This year in Park City, you may find yourself in a cozy bus watching short films on mini monitors, as you wind your way through the snow to your next screening.
The idea comes from AtomFilms, the Web site shingle that along with IFILM and other dot.com companies will descend on Park City in greater numbers than ever before.
Such Internet start-ups hope to make names for themselves while lifting the short filmmaker out of oblivion and showing the indie community that the digital revolution has indeed arrived.
In fact, new media and other ‘dances’ will be all around Park City: ShowBizData is hosting a worldwide pitch festival on its Web site; Slamdance is back for a sixth year, with features, shorts and its streaming video display; and No Dance and SlamDunk, both three years old, are hosting a wide array of digital and new technology events.
But what does this all really mean?
“I have never received so many calls from dot.com companies,” says Sundance’s Nicole Guillemet. “Who are all these people? What is it that they are launching? I guess when they get here, we’ll see who is really providing a service to the independent filmmaker.”
Questions to be answered
Adds fest director Geoffrey Gilmore: “Clearly, the Internet is being driven by commerce, but it’s not clear yet how that community will open up possibilities for distribution and help reach diverse and niche communities.”
Gilmore continues: “I am not trying to be overly cynical, but the one thing that is clear about the Internet is that it is an enormously powerful ally. People are dying for content, though at times it can be a mindless kind of embracing of any content.”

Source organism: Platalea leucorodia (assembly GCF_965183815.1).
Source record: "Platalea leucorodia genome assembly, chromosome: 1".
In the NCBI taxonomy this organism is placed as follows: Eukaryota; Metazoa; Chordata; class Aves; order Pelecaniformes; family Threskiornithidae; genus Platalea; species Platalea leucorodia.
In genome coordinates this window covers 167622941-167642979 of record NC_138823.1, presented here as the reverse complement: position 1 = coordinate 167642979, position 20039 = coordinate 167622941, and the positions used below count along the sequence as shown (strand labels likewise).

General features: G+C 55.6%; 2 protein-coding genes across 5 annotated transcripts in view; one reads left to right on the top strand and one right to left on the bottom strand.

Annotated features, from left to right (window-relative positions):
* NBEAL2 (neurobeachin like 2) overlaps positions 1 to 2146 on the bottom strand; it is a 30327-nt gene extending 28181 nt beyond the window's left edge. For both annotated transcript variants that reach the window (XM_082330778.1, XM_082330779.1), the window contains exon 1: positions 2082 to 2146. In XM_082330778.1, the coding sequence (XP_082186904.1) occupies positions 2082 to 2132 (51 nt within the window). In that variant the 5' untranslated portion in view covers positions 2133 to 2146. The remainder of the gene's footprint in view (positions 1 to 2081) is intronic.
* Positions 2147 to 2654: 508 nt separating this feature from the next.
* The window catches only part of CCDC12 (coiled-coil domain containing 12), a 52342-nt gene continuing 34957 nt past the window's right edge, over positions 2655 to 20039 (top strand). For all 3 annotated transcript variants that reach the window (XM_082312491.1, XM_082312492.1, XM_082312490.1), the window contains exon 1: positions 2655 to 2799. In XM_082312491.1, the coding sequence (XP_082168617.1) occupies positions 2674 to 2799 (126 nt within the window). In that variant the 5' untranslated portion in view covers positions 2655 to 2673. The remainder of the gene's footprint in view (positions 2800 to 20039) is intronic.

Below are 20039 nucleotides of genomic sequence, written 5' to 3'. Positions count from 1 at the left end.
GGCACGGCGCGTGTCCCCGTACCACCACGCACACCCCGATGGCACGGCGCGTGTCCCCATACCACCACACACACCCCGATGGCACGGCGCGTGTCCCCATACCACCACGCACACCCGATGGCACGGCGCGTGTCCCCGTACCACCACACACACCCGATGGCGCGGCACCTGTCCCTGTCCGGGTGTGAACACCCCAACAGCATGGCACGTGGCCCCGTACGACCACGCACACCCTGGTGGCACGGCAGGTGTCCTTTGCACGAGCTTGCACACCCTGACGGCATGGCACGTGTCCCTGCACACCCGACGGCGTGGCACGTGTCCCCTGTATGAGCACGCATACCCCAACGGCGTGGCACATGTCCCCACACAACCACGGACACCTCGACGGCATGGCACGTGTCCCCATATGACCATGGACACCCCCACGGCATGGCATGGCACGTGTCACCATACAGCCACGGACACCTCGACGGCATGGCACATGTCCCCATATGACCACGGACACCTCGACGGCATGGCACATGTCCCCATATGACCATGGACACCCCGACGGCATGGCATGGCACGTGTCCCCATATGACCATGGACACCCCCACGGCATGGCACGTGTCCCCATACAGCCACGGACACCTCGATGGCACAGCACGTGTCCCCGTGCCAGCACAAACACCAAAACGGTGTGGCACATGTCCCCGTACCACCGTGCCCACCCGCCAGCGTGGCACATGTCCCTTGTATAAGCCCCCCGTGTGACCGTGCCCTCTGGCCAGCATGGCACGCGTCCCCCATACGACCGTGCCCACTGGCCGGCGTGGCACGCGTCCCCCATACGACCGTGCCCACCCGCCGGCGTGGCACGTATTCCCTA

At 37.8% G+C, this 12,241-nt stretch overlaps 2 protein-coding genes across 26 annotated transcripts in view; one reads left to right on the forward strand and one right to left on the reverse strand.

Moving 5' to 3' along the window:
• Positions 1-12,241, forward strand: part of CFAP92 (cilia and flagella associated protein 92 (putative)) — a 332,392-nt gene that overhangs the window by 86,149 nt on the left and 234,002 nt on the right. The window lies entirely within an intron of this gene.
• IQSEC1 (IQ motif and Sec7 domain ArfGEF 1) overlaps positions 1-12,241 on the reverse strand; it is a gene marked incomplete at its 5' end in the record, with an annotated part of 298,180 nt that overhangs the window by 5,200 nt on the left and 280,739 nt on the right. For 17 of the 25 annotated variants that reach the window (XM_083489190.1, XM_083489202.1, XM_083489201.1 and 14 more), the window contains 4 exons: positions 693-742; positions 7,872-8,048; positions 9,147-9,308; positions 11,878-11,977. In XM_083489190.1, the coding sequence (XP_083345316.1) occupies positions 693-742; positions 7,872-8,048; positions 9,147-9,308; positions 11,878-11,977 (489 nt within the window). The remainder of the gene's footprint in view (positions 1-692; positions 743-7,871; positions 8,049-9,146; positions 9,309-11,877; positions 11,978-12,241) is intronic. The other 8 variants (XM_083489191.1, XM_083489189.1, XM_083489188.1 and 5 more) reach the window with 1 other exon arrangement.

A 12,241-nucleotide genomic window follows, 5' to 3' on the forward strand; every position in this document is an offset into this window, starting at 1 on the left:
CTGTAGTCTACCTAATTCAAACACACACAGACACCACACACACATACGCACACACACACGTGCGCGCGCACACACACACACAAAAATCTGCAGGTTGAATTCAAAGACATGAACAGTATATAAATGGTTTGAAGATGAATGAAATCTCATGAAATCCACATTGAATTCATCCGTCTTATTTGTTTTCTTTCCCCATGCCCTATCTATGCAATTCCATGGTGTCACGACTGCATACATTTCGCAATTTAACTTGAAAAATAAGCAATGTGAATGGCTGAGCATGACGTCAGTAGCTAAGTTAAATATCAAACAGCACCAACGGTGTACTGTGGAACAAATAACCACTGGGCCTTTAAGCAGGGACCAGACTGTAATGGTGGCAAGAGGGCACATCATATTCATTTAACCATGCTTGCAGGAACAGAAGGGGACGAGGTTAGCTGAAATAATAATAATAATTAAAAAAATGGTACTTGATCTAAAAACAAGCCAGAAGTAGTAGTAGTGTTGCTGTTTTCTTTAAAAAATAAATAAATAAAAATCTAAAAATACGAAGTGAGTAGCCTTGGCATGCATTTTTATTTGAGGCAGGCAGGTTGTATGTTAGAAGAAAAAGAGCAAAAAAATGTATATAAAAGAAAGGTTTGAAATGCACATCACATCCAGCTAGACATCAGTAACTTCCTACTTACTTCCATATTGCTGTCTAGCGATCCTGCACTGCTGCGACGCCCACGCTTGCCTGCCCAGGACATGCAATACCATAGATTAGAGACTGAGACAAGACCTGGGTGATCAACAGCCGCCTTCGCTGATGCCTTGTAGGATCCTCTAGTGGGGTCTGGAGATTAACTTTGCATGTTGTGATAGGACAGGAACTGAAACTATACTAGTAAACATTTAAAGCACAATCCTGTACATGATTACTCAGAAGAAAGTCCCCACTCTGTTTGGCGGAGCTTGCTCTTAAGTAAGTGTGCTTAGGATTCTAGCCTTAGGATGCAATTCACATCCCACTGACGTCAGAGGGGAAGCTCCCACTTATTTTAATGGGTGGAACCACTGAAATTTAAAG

Russell Schwartz, president of USA Films who will be in Park City to launch the pics “Joe Gould’s Secret” and “Wonderland,” jokingly says about the Internet folks: “Certainly, if nothing else, it will make dinner reservations harder to get.”
But there’s more new to Park City this year than the Internet and all things digital: Sundance fest programmers say the slate is more diverse than ever and that it is more committed to the selected filmmakers; for the first time, all filmmakers whose pics are in competition will have their lodging paid for during the fest’s entire 10 days (Jan. 20-30).
In addition, the fest has introduced the House of Docs — a community space designed to create a dialogue among the ever-increasing tribe of documentary filmmakers.
Further, the fest has designated for each of its divisions — World, Frontier, Midnight, American Spectrum, Premieres, Dramatic Competition, and Documentaries — a specific theater that will serve as that division’s home base.
Fest’s raison d’etre
But, as always, it is the films and filmmakers in which fest programmers, acquisitions execs, agents, publicists, managers and the fest-going public place their highest hopes.
“We are doing it all for the filmmakers,” says Guillemet. “This is not false advertising. The pressures of our jobs makes it easy to forget all that.”